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JP Morgan surprised the industry

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HB DÜSSELDORF. JP Morgan Chase has been run in the third quarter net profit of 4.4 billion dollars (3.2 billion euros), as the U.S. bank announced on Wednesday. This is an increase by 23 percent over the same quarter last year (3.59 billion dollars). They are $ 1.01 per share, considerably more than analysts had expected (0.88 dollars).

Reason for the surprisingly strong jump in earnings is primarily a fall in the number of bad loans and lower loan loss provisions. For bad loans had to JP Morgan still 1.6 billion U.S. dollars return, two-thirds less than a year before. "We look forward to the further decline in our credit costs," said bank chief Jamie Dimon.

He expects, however, that the depreciation on real estate loans remain high in coming quarters, or even increase, depending on economic developments. In the quarter, JP Morgan had to write off loans to customers $ 4,700,000,000. A year earlier the figure was $ 7 billion.

Even in the credit card business was affected by the economic recovery. "We expect to reduce the loan losses in this area in the next quarter yet," said Dimon.

The easing of credit hit but not completely through on net income because the income from continuing operations declined significantly. Compared to the previous year, it fell by 15 percent to 24.3 billion dollars. Reason for this were the reduced interest income due to lower loan volume.

Second, the trading profits were significantly down. Here, the net profit went back once more and the third quarter was $ 1,290,000,000 – $ 1,920,000,000 for the same period last year. This is a drop of 33 percent.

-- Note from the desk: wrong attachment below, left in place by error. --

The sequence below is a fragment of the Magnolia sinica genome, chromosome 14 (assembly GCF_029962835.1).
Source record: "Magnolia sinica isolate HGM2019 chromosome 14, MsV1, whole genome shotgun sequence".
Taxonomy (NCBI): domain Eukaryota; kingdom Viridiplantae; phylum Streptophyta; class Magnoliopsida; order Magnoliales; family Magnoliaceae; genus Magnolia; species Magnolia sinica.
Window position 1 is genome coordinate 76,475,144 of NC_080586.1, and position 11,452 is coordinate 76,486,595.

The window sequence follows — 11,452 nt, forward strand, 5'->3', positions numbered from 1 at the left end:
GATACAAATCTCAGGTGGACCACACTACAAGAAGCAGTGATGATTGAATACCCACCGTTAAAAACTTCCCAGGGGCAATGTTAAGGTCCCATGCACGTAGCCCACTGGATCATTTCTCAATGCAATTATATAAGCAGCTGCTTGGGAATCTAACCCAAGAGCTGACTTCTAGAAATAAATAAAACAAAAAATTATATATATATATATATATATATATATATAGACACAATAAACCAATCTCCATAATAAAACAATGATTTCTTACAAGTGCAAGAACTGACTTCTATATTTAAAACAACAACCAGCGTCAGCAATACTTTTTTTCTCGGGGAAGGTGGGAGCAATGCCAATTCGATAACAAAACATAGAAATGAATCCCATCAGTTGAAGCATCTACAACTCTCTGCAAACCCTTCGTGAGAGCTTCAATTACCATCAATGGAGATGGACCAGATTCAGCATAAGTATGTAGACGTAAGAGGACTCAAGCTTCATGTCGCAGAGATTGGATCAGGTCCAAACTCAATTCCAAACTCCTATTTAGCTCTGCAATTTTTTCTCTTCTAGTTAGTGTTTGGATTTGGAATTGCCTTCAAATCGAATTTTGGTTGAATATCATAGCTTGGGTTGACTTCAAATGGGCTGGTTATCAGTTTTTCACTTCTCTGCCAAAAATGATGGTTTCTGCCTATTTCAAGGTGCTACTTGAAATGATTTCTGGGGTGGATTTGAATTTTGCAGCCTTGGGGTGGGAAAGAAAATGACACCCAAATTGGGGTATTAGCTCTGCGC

JP Morgan is the first of the major U.S. banks, which are the results for the third quarter of known – and thus gives an idea, what about the sector. Pull the other next week, beginning with Citigroup on Monday.

Experts developed the industry expects a further weaker quarter, especially in terms of the trading business. Including through the acquisition of the ailing investment bank Bear Stearns in March 2008, JP Morgan was one of the greats has gone up in the area. But especially in investment banking is not running this year the industry around. Already in the second quarter, the houses had money in the trading business partly because of the debt crisis in Europe would lose out.

In view of the still ailing U.S. economy and uncertainty about the outcome of congressional elections in the fall, investors held back in the third quarter. Experts therefore expect declining revenues. Analysts have revised their forecasts Starmine about the investment bank Morgan Stanley for almost three-quarters down for Goldman Sachs for more than a quarter.

JP Morgan CEO Dimon has also because of the weak housing market continues to worry about. Uncertainty about the U.S. economy and the continued high unemployment and hold the credit demand low, the industry also is being hit by US-wide investigation against banks for unlawful foreclosures. JP Morgan alone has stopped now so in 23 U.S. states, the evictions.

Another challenge for the institutes, the new banking rules in the U.S., which greatly limit including the proprietary trading of institutions. In addition, banks must adapt as the Basel-III rules the future stringent capital rules.

Meanwhile, the criticism swells high bonuses for U.S. banks again. For, according to a study by the Wall Street Journal "could payment of Wall Street bankers this year reached record highs. The 35 leading companies of the New York financial center will probably pay about 144 billion dollars in salary, bonuses and benefits – that would be four percent more than last year. 26 of the 35 companies surveyed said they want to increase their compensation this year.

Compensation experts criticize the plans. "It is a sign that has not changed much," says Eleanor Bloxham, head of consultancy Corporate Governance Alliance. The pressure from Washington had merely meant that the structure of payments has changed, but not the height. Several companies have a much larger share for 2009 paid in shares instead of cash. "The trend could continue," said Bloxham.